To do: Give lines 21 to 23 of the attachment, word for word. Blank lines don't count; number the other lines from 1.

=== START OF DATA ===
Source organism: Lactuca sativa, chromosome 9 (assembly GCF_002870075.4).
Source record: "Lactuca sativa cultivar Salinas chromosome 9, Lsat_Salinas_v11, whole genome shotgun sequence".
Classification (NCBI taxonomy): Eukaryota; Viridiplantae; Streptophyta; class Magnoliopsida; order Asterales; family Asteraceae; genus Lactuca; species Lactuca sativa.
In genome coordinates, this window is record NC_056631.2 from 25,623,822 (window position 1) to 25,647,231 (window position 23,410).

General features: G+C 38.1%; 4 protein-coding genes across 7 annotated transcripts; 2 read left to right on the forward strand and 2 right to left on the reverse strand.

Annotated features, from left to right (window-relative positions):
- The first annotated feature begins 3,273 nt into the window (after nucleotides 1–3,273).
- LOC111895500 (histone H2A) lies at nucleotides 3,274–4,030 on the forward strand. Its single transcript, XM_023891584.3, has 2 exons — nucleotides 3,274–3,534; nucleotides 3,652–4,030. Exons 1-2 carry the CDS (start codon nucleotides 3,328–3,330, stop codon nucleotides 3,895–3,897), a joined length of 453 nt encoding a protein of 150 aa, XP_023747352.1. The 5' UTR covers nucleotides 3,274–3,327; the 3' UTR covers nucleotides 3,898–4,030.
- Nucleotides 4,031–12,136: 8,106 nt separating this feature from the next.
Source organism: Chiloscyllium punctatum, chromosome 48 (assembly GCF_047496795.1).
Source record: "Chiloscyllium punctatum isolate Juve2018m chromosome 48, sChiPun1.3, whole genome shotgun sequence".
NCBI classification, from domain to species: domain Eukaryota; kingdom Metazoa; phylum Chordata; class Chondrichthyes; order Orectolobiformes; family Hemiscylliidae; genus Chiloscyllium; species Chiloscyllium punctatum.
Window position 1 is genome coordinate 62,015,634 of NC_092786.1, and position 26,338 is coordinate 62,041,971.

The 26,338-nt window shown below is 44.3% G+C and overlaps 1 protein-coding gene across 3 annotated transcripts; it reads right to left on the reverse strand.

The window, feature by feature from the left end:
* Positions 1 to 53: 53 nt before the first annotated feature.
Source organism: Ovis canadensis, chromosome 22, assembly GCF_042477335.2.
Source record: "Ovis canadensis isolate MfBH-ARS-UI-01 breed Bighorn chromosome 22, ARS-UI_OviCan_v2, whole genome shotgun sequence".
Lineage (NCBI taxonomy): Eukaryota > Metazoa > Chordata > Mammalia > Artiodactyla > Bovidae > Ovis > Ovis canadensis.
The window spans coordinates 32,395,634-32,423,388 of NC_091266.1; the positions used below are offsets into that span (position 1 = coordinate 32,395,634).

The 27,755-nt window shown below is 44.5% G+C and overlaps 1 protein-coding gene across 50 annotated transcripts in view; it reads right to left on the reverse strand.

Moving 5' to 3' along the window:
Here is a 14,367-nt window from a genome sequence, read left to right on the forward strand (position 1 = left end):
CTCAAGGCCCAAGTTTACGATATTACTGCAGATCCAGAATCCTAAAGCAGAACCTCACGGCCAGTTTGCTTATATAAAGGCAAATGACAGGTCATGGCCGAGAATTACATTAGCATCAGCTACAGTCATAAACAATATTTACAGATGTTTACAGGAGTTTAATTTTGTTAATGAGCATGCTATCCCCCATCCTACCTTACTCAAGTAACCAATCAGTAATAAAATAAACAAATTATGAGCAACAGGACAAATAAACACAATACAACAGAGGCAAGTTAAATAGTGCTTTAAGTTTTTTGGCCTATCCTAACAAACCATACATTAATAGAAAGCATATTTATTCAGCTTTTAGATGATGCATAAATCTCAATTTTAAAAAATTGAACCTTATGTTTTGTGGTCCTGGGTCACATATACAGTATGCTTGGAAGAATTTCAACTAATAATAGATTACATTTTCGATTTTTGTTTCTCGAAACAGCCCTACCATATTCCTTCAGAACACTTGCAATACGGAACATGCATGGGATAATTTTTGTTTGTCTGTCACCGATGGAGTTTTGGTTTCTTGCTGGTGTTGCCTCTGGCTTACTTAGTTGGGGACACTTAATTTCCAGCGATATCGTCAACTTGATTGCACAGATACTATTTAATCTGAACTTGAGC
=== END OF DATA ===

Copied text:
The 27,755-nt window shown below is 44.5% G+C and overlaps 1 protein-coding gene across 50 annotated transcripts in view; it reads right to left on the reverse strand.

Moving 5' to 3' along the window:
Here is a 14,367-nt window from a genome sequence, read left to right on the forward strand (position 1 = left end):